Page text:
Bring Brave Miss World to your community or campus
to spark conversation, awareness and change.

>> Click here to host a screening

Sharing your survival story can inspire others who may be
victims of sexual assault to receive the help they need.

>> Click here to join the conversation

Buy a T-Shirt or make a donation and be part
of the solution for rape awareness and prevention.

>> Click here to make a donation
>> Click here to buy a t-shirt

A secondary survivor

I haven’t suffered through a rape myself, but I found out recently that my partner has. She’s carried it by herself for nearly 10 years.

One day she was brave enough to tell me. I don’t know why, but I am glad she found the courage and felt safe enough to do so. I will be forever grateful to her for that.

She is going through counselling at the moment, and I can honestly report that it really is helping. She’s able to look me in the eye now when we talk through it. She can use the term rape. The shame, the guilt the misdirected feelings of blame that she’s placed on herself all this time are starting to shift to where they should be. At the rapist. I can’t begin to put into words how proud I am of her and the mountains she’s had to climb to get where she has today. She will always have my support. I will always believe her. It was never her fault. It doesn’t matter that she’d been drinking, it doesn’t matter that she was dressed in tight, revealing clothing. It doesn’t matter that her body physically reacted in a way to protect her. It doesn’t matter that she feels she could have fought harder or that after a while she stopped resisting to get it over with. She did not deserve this. It was not her fault. She is not to blame. No amount of questioning her behaviours up to, during or after the rape itself will EVER convince me otherwise.

I have a confession to make though. Until this, I felt very anxious about the current cultural shift towards discussion of “rape culture” and the prevalence of sexual abuse. I found it hard to believe that it could be so widespread. I’d never done it myself, I didn’t know of any friends that had or thought were questionable morally. Surely all this talk and discussion on twitter and in the media was just opportunistic attention-seeking and money-grabbing opportunities right? Surely ALL these stories couldn’t be real?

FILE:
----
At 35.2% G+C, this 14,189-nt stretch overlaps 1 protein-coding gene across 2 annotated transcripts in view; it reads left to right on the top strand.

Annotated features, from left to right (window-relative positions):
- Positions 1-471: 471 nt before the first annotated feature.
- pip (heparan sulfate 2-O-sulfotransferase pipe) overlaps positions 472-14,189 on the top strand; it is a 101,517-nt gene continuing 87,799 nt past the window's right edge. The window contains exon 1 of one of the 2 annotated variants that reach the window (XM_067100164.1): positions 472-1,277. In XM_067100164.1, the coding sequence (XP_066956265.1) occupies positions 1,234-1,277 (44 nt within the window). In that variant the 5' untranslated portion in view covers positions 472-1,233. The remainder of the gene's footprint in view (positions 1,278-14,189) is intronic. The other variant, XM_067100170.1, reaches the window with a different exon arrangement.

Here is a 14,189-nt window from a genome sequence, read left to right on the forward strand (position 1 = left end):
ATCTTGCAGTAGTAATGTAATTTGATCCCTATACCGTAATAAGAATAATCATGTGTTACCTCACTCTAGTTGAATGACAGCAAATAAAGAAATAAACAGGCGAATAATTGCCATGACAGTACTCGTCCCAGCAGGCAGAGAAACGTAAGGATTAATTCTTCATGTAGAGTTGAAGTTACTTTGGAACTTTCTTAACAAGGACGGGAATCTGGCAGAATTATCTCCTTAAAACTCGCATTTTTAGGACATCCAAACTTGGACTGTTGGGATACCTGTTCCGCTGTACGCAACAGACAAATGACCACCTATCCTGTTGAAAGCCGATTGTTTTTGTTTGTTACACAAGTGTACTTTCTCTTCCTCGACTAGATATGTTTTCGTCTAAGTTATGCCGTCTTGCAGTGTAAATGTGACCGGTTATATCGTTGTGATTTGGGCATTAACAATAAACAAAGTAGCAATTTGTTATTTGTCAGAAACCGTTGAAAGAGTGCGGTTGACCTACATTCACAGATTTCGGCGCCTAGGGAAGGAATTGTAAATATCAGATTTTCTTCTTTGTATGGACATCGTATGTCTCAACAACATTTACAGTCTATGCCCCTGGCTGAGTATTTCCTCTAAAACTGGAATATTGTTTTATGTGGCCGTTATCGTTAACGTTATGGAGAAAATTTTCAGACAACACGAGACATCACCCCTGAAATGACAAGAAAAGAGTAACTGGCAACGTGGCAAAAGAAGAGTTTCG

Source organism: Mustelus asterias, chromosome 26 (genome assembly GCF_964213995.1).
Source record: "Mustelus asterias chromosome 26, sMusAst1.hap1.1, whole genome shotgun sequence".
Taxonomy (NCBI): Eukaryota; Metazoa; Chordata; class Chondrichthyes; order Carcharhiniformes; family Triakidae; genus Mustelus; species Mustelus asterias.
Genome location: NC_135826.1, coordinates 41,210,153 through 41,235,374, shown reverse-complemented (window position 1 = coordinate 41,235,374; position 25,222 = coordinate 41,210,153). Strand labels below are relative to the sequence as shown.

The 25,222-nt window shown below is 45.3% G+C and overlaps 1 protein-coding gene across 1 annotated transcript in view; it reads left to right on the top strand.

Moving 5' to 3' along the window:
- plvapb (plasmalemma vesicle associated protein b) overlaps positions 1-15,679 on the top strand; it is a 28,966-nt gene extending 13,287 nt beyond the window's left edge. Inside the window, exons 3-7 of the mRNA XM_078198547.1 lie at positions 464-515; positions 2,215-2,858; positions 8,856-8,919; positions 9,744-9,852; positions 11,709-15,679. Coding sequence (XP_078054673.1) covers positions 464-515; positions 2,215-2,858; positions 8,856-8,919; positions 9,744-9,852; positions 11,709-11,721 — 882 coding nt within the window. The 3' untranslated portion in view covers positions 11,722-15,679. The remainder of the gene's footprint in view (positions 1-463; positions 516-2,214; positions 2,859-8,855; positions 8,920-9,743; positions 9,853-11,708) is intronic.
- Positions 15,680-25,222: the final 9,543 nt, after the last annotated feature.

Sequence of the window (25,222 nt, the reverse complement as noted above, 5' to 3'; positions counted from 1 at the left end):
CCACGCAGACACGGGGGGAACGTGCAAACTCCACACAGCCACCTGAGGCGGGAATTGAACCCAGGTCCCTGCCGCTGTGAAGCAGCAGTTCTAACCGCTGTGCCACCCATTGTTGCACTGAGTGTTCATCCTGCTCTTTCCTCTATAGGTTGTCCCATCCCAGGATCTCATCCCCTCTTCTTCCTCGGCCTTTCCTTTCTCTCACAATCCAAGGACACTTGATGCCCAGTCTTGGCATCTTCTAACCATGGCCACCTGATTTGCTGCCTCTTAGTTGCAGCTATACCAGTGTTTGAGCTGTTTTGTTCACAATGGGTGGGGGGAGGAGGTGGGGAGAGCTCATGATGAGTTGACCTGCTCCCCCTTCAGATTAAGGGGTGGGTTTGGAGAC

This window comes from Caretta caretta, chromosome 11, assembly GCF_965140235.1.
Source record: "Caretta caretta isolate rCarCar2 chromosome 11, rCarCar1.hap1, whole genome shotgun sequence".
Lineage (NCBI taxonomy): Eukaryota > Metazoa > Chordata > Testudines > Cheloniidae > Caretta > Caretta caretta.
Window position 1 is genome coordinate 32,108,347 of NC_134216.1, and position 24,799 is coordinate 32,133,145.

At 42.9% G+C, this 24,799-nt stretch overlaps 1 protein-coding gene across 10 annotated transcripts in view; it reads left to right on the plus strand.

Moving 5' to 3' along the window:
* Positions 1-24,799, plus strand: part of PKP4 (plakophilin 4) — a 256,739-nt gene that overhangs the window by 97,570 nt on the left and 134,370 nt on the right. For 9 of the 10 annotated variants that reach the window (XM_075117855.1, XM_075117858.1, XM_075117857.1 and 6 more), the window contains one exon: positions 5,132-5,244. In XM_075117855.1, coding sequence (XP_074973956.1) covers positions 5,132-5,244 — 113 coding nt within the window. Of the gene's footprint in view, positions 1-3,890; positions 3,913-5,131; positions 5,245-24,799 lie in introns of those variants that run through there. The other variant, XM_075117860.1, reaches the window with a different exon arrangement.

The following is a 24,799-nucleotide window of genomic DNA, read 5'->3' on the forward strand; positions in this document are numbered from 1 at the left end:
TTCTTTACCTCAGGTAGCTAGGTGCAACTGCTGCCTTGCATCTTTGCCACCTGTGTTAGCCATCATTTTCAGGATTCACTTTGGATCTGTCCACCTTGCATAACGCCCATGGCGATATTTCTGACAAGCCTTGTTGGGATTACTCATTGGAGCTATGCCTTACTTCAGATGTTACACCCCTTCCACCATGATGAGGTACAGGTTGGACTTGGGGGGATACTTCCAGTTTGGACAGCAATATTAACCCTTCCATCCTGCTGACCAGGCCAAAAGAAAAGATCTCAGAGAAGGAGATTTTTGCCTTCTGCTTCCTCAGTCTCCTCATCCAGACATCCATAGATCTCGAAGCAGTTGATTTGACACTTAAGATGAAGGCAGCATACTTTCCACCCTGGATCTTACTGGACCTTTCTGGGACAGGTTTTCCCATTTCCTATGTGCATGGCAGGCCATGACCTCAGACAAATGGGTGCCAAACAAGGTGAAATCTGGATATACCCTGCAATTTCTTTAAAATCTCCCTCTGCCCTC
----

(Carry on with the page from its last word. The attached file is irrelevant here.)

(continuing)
But they are. And I’m sorry.

Reading stories on the internet, it’s easy to feel detached. Impersonal, indifferent. unbelieving. After all, why would you want to talk about this publicly? Why not just go to the police if there’s a problem? Why didn’t you do anything about it at the time? Surely it’s for the attention or the money or the career prospects and you were happy about it back then you’ve just changed your standards since?

But it’s not. And I’m sorry.

I watched a survivor share her story with me. She couldn’t look me in the eye. Hiding behind her hair, or only comfortable to talk about it when she’s clutching her arms round me and burying her face into my chest to avoid eye contact. Over the last few weeks I’ve realised that this was because she was ashamed of it. And I’m horrified. Not only did she have to go through this terrible ordeal, she blamed herself for it even happening. She couldn’t speak about it because she didn’t think she would be believed. In the conversations we’ve had since, she believed that once I knew the details, I would think she was “damaged goods” and I would want to leave. She spent a lot of time believing that she was bringing “her shit” into our relationship and putting it on me.